Talk – talk with your family, your high school counselor, friends, coaches, and anyone else who has served as a positive role model for you about your hopes, dreams, aspirations, fears, and desires for your future. Learn – engage your education, learn how to study and take the most challenging courses that are available and appropriate for you. A strong academic performance in high school demonstrates to a college you are ready for the academic challenges you will face there.
Participate – get involved in a few extracurricular activities you really enjoy and commit to them. Strive to become a leader in that activity. Start writing for the school newspaper in ninth grade and work your way up to editor senior year. Life on a college campus is more than classes and a college wants students who will enrich the experience for others.
Plan – what do you need to do between today and when your college applications are due to make yourself a viable applicant to the college or university of your choice? Are you taking the necessary courses? What standardized tests are required?
Learn as much as you can about schools that interest you to discover if they are right for you. You should learn a lot more than just whether or not they offer your possible major. Empower yourself by having the necessary information to make knowledgeable decisions. Fortunately, learning about colleges has never been easier. The information you should be looking for is usually just a click away.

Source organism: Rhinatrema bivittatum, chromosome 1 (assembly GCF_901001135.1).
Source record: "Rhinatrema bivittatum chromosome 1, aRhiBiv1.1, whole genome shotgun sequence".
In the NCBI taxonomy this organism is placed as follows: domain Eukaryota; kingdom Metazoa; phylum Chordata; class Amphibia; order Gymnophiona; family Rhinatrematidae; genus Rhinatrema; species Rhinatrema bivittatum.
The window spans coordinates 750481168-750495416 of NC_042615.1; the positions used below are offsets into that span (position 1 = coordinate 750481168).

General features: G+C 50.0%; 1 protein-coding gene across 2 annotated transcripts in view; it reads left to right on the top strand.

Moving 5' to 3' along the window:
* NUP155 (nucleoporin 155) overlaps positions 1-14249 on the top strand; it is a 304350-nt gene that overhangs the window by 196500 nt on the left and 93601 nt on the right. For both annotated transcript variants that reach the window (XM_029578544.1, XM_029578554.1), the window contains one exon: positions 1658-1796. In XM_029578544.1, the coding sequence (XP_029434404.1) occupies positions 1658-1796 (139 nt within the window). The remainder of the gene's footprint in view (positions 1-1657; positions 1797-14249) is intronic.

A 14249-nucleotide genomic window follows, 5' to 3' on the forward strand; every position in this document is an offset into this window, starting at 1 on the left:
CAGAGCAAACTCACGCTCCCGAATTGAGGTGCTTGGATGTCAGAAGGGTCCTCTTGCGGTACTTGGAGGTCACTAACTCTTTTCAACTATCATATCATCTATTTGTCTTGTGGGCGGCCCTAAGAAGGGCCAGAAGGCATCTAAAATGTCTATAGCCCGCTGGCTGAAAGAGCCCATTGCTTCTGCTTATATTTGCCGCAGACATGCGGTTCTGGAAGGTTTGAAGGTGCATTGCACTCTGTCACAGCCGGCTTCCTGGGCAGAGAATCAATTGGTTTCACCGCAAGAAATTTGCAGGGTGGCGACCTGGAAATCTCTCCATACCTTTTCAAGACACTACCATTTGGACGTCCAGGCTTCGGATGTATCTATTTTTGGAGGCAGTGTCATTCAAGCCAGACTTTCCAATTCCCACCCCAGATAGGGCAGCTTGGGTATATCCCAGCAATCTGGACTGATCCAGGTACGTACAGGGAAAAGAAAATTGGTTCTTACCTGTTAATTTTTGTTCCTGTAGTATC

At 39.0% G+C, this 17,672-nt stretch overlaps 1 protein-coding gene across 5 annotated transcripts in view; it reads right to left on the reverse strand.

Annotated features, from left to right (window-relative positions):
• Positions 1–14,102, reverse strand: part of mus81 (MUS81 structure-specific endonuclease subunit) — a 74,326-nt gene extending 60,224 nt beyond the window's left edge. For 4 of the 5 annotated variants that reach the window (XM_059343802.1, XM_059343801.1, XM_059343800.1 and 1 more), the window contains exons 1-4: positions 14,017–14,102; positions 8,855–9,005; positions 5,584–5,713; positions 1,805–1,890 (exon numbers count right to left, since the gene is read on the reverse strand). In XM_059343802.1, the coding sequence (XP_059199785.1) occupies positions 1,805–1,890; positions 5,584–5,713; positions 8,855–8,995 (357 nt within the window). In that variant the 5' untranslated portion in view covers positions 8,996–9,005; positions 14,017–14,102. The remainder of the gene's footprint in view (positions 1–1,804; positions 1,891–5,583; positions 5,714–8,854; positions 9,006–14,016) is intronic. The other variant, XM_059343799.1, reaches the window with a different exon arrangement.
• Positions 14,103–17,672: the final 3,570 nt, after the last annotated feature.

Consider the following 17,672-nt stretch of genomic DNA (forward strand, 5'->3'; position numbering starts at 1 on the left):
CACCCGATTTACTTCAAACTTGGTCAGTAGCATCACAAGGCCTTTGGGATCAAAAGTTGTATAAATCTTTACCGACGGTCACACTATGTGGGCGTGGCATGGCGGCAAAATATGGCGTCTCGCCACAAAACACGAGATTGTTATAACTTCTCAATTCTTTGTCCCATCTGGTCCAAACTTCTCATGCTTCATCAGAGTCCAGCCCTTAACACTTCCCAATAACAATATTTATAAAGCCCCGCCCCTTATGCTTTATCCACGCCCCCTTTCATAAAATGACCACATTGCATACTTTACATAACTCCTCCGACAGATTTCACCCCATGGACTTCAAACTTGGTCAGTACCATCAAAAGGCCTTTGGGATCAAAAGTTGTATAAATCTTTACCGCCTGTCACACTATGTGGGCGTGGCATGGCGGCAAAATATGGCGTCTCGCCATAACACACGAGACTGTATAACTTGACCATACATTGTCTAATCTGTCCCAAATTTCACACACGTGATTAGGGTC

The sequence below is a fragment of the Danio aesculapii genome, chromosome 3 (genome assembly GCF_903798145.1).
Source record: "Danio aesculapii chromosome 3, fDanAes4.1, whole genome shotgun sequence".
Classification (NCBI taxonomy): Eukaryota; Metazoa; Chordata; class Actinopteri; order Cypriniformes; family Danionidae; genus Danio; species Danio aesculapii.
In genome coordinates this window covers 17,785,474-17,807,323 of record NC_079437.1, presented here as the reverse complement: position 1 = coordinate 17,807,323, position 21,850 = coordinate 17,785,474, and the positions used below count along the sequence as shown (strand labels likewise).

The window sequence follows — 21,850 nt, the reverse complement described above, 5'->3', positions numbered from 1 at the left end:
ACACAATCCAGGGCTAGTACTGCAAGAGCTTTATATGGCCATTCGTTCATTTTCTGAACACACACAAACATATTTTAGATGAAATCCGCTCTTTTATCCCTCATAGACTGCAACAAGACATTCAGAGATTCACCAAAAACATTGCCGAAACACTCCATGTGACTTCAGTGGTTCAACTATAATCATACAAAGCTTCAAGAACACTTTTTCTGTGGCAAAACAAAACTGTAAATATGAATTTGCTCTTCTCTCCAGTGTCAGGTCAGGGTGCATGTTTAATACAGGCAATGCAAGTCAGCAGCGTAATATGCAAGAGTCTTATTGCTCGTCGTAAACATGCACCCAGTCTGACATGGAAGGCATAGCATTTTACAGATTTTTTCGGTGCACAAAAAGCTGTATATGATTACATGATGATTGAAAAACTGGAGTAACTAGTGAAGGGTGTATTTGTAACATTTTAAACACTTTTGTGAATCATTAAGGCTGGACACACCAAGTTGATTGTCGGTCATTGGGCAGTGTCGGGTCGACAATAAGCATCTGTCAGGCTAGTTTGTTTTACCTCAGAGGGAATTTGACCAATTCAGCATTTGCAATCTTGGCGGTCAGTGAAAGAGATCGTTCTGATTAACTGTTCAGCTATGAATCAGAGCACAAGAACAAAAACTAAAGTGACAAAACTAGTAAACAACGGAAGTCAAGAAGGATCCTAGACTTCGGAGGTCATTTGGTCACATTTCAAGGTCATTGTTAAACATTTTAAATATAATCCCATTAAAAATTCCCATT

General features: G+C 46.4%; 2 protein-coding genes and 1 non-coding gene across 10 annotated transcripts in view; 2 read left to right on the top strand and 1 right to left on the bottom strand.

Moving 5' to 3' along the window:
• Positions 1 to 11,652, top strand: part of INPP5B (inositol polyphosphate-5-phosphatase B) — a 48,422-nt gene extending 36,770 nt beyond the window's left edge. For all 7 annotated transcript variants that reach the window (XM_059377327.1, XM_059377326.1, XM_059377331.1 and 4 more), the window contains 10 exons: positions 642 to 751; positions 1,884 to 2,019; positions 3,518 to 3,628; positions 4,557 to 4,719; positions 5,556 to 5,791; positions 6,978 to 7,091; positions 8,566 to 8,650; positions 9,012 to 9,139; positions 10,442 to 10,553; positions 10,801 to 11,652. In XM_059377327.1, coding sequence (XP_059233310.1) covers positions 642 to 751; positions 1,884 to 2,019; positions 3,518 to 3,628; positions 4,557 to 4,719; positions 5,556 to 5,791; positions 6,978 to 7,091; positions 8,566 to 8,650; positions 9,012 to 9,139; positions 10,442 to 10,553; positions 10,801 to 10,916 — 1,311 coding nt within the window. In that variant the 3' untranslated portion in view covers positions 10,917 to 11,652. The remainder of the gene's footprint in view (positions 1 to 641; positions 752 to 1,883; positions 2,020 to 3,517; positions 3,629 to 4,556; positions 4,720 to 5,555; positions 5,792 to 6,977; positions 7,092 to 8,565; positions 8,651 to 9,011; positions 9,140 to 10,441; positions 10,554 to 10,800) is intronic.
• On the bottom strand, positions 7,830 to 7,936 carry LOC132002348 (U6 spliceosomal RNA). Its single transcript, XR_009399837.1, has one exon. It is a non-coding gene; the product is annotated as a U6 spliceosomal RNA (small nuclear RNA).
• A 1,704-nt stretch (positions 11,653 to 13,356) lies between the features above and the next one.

Some questions to help you get started:
Actually applying for admission to a college is not as intimidating a task as you may think. Yes, you will need to complete forms online; gather information about yourself, your family, your activities; and, most likely, you will need to write a personal statement. It is all very doable. Your counselor is there to help—ask.
Some things for you to remember:
Do not miss deadlines—submitting an application for admission or financial aid after the deadline may automatically make you ineligible for consideration.
Fill out the FAFSA and/or additional financial aid forms because financial aid procedures can differ from school to school. No application for admission can be due prior to October 15. This is a bonus for you!
You need to be the sole author of your application—complete it yourself. You may ask for advice, but the words need to be yours.
No college should ask you where they rank on your list. You are not obligated to tell a college where else you are applying.
You should never feel pressured into applying to a college—admission officers are there to tell you about opportunities and give you accurate information.
Once the admission offices have notified you of their decisions, you need to make your decision as to which school you will attend. It is a big decision, and an important one. Take your time, carefully evaluate all of the information and make the choice that is best for you.
Source: NACAC (National Association for College Admission Counseling) August 2016